Don’t forget to include your children when planning a family budget. When you work with them to make a comprehensive family plan that they can understand, you not only account more fully for all your expenses, but you also teach them valuable lessons that will set them on a path toward a sound financial future. What could be more priceless than that?
Explain the Necessity of a Budget
While examining the state of your retirement fund may be enough to convince you of the need for budgeting, your children will likely be motivated by very different goals. Encourage them to think of things they have wanted to buy in the past but might not have been able to afford themselves or convince you to purchase. Young children may dream of a large toy, while teens may have visions of making their first car payment. When they come up with the goals themselves, understanding the value of budgeting will come naturally.
Create the Budget
When it comes to creating a budget, Barbara Weltman, author of The Complete Idiot’s Guide to Raising Money-Smart Kids, cautions, “Don’t set up a budget for your child; let her work through this task herself. The budget process is an invaluable experience. If you tell her what she’s got to spend on this or that, she’ll never learn how to make smart money decisions on her own.”
Weltman splits the process into three parts:
1) Create the Budget Period and Categories
Younger children may be able to focus on only a short timeline, so a budget period of a week is a great start. For older children receiving paychecks, the weekly or bimonthly pay period is a logical choice.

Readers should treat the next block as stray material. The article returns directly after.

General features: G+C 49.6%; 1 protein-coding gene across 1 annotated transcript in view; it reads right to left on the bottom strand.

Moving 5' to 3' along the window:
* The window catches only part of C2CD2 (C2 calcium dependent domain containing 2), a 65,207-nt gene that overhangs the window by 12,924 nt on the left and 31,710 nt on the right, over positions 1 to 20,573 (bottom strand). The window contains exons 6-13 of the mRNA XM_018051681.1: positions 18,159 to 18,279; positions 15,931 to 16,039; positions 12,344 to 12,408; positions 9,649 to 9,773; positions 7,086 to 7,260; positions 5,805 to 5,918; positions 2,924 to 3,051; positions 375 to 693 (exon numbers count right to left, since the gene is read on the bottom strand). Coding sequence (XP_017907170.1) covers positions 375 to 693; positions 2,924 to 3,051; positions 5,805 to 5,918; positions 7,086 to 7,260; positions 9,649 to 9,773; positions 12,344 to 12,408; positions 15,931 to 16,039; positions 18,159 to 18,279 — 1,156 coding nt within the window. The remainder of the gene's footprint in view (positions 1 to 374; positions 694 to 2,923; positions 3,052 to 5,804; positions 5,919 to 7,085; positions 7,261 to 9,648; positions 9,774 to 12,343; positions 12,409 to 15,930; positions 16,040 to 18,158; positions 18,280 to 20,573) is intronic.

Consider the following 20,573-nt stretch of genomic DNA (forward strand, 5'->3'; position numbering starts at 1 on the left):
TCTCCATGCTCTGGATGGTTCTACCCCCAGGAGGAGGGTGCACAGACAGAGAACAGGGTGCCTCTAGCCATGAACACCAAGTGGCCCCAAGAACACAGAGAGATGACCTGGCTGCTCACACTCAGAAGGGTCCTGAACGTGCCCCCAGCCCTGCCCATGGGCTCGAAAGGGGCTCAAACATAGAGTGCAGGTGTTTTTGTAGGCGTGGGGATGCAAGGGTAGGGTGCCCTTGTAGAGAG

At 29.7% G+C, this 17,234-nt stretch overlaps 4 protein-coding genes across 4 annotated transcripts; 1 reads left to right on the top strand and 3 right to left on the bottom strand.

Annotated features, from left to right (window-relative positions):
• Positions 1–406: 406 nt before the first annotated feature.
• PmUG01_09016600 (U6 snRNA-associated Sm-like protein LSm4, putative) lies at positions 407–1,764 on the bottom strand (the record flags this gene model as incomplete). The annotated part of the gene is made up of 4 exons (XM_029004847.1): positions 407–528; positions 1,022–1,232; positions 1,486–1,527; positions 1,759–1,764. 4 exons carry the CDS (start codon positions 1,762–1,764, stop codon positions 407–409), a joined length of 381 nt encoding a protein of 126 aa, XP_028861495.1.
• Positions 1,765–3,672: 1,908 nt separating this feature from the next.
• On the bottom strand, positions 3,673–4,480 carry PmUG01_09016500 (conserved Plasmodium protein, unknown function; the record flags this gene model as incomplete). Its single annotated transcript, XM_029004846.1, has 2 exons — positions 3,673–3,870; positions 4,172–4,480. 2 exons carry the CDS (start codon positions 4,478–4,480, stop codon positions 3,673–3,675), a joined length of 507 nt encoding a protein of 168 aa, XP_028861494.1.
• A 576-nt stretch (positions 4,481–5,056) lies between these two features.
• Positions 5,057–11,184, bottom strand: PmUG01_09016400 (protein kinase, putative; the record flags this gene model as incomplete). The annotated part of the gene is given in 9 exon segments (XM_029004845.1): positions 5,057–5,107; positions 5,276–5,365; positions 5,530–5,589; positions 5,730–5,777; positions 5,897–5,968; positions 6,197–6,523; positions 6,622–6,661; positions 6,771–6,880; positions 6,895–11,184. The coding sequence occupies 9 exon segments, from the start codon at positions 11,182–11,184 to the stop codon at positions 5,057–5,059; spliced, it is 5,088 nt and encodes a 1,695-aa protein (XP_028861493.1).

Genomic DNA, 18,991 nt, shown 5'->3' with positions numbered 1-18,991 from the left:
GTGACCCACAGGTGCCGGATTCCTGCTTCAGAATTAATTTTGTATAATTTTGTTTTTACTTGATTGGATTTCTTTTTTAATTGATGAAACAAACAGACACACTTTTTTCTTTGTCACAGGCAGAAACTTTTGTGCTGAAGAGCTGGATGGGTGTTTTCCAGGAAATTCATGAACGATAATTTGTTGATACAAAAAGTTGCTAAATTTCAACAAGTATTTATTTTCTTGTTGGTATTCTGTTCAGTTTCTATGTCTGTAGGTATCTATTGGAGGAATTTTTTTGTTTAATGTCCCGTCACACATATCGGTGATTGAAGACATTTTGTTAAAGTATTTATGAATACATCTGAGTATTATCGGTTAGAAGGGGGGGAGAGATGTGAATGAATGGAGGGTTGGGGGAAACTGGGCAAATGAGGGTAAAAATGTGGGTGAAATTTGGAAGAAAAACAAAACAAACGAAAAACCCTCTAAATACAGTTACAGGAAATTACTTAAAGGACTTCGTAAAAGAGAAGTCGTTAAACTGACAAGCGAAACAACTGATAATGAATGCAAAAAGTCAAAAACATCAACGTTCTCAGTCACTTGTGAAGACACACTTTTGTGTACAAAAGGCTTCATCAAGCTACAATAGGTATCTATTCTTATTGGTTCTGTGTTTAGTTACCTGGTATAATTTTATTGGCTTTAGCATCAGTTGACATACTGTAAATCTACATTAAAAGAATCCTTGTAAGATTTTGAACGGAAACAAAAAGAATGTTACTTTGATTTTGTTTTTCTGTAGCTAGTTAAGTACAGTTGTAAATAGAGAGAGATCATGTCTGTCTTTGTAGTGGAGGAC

When setting up categories, first teach your children the difference between fixed and variable expenses. Fixed expenses might include after-school activities or phone bill charges. Variable expenses can include personal shopping, transportation and gifts for friends’ birthdays. It is important to create a separate category for savings, because planning to save whatever’s left over often means that none will be.
2) Make a Spending Plan
Have your child designate a certain amount of money that will be spent on each expense category in the chosen time period. Make sure that these do not add up to more than the child’s allowance or paycheck.
3) Follow Up with Necessary Adjustments
The final step involves remaking the budget in the event that income or expenses change. This teaches your child to keep a close eye on finances, which are always changing, and ensures that the budget remains sound.
Keep in mind that while you may use Excel or Quicken for your budget, pencil and paper may work better for younger children. Not only will they feel more in charge of the situation, but they also can keep the page taped up somewhere visible to refer to in the future.
Follow Through with Continued Financial Learning
This year, the popular budgeting website Mint.com worked with the President’s Advisory Council on Financial Capability to form the “Money as You Grow” learning tool for children and their families. Beth Kobliner, one of the developers of the teaching aid, says it “aims to educate children about money and distills the ‘greatest hits,’ if you will, into 20 age-appropriate lessons and corresponding activities designed to influence kids’ financial behavior.” After you’ve worked with your children to set up their budgets, helping them go through some of the learning modules will teach them to tackle the financial tasks that materialize over time. The tool is available at http://moneyasyougrow.org/.